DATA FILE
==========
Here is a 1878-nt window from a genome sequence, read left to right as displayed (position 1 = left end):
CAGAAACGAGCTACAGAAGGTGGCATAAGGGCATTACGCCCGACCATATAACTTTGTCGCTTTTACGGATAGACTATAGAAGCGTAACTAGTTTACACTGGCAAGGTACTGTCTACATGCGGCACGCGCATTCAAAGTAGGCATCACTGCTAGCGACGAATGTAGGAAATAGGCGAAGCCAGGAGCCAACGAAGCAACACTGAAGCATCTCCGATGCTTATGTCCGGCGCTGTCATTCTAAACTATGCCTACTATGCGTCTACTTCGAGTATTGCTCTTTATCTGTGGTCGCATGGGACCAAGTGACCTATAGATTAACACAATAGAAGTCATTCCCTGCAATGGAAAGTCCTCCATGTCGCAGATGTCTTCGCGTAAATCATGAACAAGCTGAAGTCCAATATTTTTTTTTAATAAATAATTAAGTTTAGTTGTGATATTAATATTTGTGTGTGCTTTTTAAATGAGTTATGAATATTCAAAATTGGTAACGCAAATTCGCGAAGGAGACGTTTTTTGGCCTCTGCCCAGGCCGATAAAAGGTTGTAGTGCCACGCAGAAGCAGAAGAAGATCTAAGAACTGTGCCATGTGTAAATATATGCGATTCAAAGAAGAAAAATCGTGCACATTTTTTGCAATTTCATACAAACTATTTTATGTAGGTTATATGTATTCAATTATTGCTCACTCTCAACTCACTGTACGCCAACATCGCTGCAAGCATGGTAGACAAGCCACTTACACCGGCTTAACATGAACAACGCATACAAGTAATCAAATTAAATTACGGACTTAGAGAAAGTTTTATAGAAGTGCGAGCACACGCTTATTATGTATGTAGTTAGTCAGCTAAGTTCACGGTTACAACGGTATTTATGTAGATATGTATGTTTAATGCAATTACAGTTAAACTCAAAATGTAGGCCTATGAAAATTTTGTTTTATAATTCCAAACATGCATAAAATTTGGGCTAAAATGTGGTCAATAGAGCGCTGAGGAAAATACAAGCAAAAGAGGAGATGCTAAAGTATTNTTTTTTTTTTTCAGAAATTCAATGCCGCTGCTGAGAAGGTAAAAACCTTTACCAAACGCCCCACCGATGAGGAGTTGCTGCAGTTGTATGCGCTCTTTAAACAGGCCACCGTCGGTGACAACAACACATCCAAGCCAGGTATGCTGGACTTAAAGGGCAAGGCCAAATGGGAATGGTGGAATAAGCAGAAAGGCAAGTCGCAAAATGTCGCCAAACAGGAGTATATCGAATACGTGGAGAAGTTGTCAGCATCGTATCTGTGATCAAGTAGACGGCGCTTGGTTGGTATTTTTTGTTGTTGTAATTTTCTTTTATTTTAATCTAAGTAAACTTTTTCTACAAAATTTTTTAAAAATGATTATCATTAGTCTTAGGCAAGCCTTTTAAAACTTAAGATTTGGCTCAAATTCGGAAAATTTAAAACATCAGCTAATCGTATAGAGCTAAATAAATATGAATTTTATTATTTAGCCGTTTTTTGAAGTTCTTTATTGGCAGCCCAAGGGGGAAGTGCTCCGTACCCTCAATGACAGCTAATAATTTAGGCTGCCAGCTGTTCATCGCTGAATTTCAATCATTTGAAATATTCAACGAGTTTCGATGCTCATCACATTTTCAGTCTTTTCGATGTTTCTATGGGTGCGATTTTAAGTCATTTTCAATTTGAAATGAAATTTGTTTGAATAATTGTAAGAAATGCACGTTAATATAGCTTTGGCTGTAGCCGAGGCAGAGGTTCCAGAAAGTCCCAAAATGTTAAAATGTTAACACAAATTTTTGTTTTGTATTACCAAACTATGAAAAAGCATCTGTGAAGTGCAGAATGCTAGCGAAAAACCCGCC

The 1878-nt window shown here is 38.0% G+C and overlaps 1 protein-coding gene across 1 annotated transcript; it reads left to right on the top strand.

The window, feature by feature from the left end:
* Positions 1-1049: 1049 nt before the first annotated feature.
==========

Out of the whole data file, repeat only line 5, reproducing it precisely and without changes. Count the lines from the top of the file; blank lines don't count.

* Positions 1-1049: 1049 nt before the first annotated feature.